So in the recent snow event in Western New York, we had 90 dead livestock animals,
80 damaged or destroyed green houses, 38 barns down or damaged, with over 65 total farms in 6 Western NY counties affected. Our Agriculture Sentinel capability was used to communicate emerging needs regarding snow loads, collapses, livestock in jeopardy in real time. We are never first responders, however, we are involved in communicating and disseminating information as it becomes available so that first responders can understand and react appropriately to unique ag related issues and emergencies. In one case in particular, I remember helping to direct New York National Guard to a barn threatening to collapse. Farmers often aren’t going to call 911 about these issues, but it is still an emergency, so we are a part of a coordinated state approach to fill this gap. We can help get information to the right people quickly. Meanwhile, our county extension leadership act as the field element in these cases and play a central role in initial situation reporting which is so crucial in these events, and of course later assessment once the actual event is over. I act to coordinate all of this communication, first and foremost to make sure our stakeholders get the service and assistance they need (an applied or engaged research and extension role), and secondly to position extension as a preferred source of evidence-based educational materials. A major extension education outcome of this work is educating policy makers and emergency responders in New York State about the agile, nimble state-wide system of cooperative extension that exists upon a foundation of extensive subject area expertise, all of which is an already existing and is an already paid for public good.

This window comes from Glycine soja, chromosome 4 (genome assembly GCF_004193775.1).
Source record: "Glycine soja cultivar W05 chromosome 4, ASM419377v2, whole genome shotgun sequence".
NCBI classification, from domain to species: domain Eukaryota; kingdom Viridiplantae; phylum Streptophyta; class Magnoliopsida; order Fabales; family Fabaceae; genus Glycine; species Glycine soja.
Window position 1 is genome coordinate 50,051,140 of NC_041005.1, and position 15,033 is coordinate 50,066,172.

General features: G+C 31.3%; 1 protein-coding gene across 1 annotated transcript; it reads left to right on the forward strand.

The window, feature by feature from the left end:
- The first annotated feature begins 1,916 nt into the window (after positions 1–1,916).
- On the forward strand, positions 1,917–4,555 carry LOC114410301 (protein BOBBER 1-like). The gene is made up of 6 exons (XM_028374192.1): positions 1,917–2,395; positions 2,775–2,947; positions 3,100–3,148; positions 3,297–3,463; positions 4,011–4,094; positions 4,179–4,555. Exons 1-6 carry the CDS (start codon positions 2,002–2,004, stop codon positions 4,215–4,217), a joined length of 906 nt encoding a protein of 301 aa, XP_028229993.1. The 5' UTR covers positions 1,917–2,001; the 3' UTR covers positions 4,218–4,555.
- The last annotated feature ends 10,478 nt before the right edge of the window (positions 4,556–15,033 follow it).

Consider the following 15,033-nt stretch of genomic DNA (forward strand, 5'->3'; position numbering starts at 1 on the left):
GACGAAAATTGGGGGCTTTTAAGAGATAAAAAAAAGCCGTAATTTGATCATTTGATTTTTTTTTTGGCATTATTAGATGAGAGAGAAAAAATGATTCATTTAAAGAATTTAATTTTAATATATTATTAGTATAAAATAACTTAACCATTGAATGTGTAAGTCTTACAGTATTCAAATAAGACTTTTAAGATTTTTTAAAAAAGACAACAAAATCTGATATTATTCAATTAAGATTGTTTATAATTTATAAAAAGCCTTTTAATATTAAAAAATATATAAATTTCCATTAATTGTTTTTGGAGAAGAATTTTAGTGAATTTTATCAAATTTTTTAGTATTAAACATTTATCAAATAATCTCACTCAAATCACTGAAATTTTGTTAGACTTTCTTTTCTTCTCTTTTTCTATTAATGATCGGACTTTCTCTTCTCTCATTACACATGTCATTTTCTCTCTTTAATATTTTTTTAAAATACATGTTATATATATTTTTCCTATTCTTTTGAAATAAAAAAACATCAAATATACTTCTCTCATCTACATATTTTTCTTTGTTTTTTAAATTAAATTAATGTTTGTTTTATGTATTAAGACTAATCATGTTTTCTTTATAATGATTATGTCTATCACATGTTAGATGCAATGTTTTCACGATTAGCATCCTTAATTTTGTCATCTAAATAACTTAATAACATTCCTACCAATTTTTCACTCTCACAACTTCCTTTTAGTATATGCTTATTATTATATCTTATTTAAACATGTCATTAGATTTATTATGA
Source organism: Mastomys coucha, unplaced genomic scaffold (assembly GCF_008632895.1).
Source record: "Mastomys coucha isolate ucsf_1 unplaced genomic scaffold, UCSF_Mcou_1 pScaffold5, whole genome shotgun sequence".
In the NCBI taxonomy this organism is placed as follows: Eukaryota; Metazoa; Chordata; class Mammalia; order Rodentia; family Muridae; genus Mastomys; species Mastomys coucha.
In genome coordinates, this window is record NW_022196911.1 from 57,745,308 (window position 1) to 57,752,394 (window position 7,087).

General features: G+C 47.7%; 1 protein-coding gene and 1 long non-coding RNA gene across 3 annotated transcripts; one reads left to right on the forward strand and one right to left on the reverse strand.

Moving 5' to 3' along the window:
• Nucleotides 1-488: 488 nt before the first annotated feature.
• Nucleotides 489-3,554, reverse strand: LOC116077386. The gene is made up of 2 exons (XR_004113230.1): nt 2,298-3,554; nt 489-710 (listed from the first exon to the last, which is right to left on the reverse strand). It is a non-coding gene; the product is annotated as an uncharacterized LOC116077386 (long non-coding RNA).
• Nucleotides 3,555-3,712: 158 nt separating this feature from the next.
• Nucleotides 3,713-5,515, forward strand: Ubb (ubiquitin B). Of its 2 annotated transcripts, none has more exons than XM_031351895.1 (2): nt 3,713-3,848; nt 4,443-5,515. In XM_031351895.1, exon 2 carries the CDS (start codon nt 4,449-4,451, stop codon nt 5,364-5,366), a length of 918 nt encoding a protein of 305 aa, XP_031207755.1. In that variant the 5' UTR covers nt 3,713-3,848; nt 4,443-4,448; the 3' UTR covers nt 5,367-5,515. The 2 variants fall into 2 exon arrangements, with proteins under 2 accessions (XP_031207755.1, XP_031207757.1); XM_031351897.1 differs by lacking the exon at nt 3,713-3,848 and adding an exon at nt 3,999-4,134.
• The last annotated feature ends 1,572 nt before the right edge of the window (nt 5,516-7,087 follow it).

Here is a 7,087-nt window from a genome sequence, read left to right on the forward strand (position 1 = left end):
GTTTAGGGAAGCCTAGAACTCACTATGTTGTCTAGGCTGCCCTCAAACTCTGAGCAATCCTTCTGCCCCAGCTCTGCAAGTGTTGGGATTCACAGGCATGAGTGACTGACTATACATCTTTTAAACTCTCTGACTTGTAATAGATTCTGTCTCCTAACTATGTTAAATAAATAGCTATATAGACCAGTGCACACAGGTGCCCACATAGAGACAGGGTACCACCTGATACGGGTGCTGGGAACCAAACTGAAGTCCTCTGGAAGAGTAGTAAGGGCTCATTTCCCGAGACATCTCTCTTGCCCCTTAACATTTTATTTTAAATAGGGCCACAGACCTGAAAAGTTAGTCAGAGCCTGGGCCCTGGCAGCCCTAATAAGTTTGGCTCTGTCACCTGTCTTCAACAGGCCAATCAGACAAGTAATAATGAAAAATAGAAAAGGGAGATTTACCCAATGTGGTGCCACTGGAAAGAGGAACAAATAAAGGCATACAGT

4. What advice would you give to people about disaster preparedness and recovery, after being involved in recovery from the November snow storm, Hurricane Sandy in 2012 and other recent natural disasters?
My advice is to extension folks who either have not embraced the idea of disaster education as a role or niche for extension, or to those who may understand the role of extension in disaster so far as developing and disseminating fact sheets are concerned, but shy away from further involvement.

Think of getting your hands dirty in disaster response and recovery as project learning, an important and accepted component of extension education. Experts believe that what takes project learning to the next level is when it’s real. We pride ourselves in extension on solving real problems we face in our world — problems that make the news and that our stakeholders really care about, giving them the power to turn their knowledge into action. I think that though some project-learning activities regularly miss the opportunity to be real life-changing experiences for learners in the extension system, people who get involved in EDEN in their state, these folks will experience tremendous satisfaction in their work because they will see that the extension educators they touch, the community members, the agency folks, all will be impressed by the resources available and the responsiveness of the extension system. But more important than being impressed, they will learn about what they can and should do in all phases of the disaster cycle and how extension can help.

Weather Wednesday: Arctic Clipper

Rick Atterberry, EDEN Immediate Past Chair writes about the weather.